A developing orthodoxy in the philosophy of mind makes two fundamental claims: that ordinary explanation of action is a species of causal explanation, and that mental states are the theoretical posits of a proto-scientific theory of the mind embodied by our common sense psychological practices. I contend that this approach is wrong on both counts. In the first part of the dissertation I argue against the causal theory of action, and I propose an alternative, teleological construal of ordinary action explanation. (...)
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  45. added 2017-05-29
    Animals: Agency, Reasons and Reasoning.Hans Johann Glock - unknown
  46. added 2017-05-29
    Review of On Action, by Carl Ginet.Richard Malpas - 1993 - Philosophical Review 102 (1):134.
  47. added 2017-05-29
    Theory of Action.Charles Marks & Lawrence H. Davis - 1980 - Philosophical Review 89 (4):634.
  48. added 2017-05-25
    Action, Knowledge and Will. ByHyman John . (Oxford : OUP , 2015 . Pp. Xi + 272 . Price £35.00.). [REVIEW]Evgenia Mylonaki - 2017 - Philosophical Quarterly 67 (267).
    In this paper I show how John Hyman takes the traditional question whether we should give a physical, ethical, psychological or intellectual account of human action and stands it on its head. For Hyman argues that the real question is how to distinguish the physical, the ethical, the psychological and the intellectual dimensions of human action, and he thereby changes the landscape in the philosophy of action. Finally, I argue that Hyman's positive proposal fails by the lights of his own (...)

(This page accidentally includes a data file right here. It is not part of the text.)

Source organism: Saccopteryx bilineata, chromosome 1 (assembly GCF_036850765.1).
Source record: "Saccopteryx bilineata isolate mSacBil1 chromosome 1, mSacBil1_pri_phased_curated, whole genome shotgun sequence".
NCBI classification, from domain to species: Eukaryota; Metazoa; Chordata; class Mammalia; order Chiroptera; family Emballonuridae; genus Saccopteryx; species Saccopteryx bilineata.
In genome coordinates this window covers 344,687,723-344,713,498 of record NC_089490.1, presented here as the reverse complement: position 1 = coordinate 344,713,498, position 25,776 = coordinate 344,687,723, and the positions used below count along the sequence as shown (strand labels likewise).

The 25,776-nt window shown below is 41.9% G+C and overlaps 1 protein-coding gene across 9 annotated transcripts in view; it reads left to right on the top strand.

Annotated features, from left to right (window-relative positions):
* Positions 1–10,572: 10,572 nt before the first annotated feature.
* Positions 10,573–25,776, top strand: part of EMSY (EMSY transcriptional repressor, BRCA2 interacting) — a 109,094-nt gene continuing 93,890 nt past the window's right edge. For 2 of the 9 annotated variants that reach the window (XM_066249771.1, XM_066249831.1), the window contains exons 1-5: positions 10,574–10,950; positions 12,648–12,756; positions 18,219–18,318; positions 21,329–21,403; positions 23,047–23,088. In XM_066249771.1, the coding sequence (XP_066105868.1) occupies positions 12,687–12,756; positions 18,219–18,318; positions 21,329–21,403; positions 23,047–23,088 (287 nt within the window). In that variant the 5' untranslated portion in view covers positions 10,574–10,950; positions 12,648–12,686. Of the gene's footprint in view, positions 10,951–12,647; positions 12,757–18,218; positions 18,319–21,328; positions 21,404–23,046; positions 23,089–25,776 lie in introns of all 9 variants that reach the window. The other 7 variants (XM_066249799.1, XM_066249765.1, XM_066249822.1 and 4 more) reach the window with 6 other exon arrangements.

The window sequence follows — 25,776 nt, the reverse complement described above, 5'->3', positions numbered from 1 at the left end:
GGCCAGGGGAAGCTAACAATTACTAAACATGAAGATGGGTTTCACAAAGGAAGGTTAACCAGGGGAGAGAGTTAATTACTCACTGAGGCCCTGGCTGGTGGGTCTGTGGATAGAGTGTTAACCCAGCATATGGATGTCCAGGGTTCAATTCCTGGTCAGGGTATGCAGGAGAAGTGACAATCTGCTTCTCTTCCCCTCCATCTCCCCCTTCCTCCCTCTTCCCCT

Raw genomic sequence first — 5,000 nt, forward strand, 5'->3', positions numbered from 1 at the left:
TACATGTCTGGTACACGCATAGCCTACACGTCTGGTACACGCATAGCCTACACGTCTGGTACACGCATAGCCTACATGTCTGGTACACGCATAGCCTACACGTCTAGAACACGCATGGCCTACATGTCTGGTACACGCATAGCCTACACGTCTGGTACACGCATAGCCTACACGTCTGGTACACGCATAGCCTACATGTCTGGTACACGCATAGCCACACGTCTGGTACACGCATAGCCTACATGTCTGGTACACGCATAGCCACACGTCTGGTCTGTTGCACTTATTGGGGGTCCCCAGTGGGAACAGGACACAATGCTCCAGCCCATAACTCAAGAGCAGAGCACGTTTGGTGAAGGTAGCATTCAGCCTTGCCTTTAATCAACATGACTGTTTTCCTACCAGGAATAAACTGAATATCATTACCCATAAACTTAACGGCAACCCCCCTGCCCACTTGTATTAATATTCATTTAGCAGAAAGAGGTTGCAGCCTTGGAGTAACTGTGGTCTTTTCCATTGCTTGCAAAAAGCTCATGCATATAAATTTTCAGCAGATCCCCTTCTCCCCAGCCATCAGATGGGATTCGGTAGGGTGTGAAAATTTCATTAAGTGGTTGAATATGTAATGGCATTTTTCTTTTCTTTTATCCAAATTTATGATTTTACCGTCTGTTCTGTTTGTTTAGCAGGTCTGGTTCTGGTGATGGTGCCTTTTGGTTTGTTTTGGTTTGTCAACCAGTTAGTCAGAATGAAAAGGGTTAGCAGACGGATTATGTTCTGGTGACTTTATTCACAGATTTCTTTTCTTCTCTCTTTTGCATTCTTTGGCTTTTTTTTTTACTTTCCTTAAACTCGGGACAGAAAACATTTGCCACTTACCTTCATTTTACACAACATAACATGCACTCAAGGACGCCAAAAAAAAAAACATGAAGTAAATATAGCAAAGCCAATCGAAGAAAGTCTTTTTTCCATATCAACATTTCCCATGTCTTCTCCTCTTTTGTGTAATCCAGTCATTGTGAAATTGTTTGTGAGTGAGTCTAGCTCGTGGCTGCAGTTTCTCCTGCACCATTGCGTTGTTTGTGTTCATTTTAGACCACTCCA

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  49. added 2017-05-24
    Action Knowledge & Will.John Hyman - 2015 - Oxford University Press UK.
    Human agency has four irreducibly different dimensions -- psychological, ethical, intellectual, and physical -- which the traditional idea of a will tended to conflate. Twentieth-century philosophers criticized the idea that acts are caused by 'willing' or 'volition', but the study of human action continued to be governed by a tendency to equate these dimensions of agency, or to reduce one to another. Cutting across the branches of philosophy, from logic and epistemology to ethics and jurisprudence, Action, Knowledge, and Will defends (...)
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  50. added 2017-05-24
    Sharing and Ascribing Goals.Pierre Jacob - 2012 - Mind and Language 27 (2):200-227.
    This paper assesses the scope and limits of a widely influential model of goal-ascription by human infants: the shared-intentionality model. It derives much of its appeal from its ability to integrate behavioral evidence from developmental psychology with cognitive neuroscientific evidence about the role of mirror neuron activity in non-human primates. The central question raised by this model is whether sharing a goal with an agent is necessary and sufficient for ascribing it to that agent. I argue that advocates of the (...)